Sensual, salacious and above all scandalous, the erotic verse of the Roman poet Catullus has delighted - and shocked - readers for centuries. Charting the lives and loves of a group of smart young men about Rome during the late Republic, Catullus' urbane poetry is renowned for its emotional range and psychological insight, not to mention its often startling obscenity.
Josephine Balmer's new translation of the complete shorter poems highlights both the intense lyricism and the scabrous wit of the original, bringing Catullus' vivid cast of characters back to life for a new audience: the refined Suffenus who writes poetry like a goat-milker, Egnatius who cleans his teeth in the repulsive 'Spanish' manner, Rufus with his goat-like armpits, and Lesbia, the poet's teasing, torturing lover.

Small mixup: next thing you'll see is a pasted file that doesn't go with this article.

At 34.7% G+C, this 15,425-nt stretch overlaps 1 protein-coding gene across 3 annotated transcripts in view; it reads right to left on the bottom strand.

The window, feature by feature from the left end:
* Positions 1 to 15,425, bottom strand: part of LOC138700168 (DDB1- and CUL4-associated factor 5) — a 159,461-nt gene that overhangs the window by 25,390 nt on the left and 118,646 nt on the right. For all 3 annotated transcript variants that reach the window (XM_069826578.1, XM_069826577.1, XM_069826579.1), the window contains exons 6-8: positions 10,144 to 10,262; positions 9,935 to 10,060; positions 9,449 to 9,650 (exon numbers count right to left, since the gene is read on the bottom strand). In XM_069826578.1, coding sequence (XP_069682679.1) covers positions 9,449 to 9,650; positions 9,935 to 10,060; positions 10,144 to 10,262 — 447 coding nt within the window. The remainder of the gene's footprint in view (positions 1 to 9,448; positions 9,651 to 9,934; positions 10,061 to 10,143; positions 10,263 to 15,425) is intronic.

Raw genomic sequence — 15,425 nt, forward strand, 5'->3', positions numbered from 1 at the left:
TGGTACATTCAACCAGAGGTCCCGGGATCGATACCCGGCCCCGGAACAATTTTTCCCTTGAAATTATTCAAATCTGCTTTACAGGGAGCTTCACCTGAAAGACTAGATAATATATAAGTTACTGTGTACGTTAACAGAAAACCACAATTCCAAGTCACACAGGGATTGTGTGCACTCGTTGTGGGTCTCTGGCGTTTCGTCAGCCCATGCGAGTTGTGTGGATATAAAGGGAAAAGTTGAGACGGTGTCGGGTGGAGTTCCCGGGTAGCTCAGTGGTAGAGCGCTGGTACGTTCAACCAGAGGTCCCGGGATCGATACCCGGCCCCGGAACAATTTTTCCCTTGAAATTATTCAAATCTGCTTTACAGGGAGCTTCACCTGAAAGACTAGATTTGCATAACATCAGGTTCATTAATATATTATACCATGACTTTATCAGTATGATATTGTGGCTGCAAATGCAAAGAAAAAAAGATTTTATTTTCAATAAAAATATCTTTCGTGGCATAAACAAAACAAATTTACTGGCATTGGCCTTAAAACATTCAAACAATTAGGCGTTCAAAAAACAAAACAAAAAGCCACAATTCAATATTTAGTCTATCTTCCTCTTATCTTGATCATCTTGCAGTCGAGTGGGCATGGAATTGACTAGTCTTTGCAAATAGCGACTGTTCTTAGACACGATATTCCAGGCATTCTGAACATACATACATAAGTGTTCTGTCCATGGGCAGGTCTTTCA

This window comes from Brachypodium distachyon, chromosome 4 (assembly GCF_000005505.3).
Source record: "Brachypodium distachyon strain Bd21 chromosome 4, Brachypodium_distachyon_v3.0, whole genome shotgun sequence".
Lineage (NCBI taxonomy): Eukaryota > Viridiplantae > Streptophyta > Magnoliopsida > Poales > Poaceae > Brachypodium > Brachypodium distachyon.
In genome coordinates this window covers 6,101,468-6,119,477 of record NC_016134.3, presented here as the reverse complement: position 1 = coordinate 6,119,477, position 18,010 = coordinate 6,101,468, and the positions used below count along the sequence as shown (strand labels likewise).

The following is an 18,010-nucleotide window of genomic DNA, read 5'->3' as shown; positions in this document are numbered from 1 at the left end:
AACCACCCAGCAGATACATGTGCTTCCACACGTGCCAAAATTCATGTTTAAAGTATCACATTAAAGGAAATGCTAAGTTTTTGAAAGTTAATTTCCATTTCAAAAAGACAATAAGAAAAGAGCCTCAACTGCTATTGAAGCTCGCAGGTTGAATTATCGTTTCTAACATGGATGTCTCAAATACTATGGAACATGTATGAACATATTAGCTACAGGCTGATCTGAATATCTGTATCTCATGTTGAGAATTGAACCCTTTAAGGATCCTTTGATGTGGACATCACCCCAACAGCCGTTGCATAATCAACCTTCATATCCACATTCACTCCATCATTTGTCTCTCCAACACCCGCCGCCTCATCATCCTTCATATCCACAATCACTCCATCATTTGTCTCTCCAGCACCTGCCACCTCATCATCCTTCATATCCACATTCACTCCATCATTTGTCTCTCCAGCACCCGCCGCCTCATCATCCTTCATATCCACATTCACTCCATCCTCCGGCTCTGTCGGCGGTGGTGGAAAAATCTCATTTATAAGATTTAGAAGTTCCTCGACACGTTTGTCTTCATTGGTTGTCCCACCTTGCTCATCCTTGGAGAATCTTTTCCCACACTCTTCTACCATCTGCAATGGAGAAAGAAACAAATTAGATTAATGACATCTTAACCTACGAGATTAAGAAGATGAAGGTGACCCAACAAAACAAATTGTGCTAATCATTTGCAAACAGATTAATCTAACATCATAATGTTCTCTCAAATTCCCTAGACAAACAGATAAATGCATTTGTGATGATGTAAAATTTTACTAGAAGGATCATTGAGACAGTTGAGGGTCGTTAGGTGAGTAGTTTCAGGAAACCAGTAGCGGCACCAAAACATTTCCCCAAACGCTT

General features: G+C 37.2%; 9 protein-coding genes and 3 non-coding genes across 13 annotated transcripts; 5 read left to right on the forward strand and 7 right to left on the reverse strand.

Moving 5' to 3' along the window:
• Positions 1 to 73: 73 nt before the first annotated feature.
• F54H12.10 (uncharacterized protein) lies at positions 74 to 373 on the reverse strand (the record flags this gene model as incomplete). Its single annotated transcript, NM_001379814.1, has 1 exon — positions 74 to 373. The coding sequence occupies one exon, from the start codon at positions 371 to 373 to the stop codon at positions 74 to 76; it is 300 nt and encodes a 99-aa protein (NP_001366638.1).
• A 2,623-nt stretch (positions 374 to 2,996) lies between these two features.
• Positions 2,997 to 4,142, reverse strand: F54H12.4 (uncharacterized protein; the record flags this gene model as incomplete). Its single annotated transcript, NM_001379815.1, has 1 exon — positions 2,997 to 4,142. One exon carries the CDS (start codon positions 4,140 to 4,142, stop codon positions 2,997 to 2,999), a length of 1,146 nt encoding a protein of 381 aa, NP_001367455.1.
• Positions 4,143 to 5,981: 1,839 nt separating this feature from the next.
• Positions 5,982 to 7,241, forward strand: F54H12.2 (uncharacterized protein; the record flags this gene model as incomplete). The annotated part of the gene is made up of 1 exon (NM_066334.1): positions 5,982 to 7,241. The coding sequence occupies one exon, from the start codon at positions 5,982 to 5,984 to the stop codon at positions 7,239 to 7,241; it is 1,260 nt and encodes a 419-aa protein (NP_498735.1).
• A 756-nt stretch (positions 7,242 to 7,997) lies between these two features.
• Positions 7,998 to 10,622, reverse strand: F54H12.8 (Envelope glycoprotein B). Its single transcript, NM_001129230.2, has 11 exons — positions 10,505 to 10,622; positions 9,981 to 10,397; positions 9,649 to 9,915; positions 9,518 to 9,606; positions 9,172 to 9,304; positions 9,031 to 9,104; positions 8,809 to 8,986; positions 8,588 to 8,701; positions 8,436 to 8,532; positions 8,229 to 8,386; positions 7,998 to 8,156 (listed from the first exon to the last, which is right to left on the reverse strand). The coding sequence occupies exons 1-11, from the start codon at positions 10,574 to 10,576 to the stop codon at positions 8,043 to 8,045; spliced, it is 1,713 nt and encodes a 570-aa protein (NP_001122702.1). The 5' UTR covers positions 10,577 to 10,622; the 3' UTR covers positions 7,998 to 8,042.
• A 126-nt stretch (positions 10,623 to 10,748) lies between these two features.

Both tender and coruscating, elegant and unrestrained, here is poetry to fall in (and out) of love by, celebrating the power of friendship and the even stronger bond of enmity: poetry of passion.
Gaius Valerius Catullus (c.84-c.54 bc) came from a wealthy Verona family. He was part of a new movement in Latin poetry, fusing Roman vernacular traditions with imported Greek forms. Although his poetry mentions many famous figures of his day, including Cicero and Julius Caesar, little is known of Catullus' own life. A few poems refer to his provincial service in Bithynia in 57 bc, while his married mistress, Lesbia, may have been the notorious noblewoman Clodia Metelli. According to classical tradition Catullus died at the age of 30. Despite its high reputation, most of his poetry was subsequently lost for over a thousand years, to be rediscovered during the Renaissance.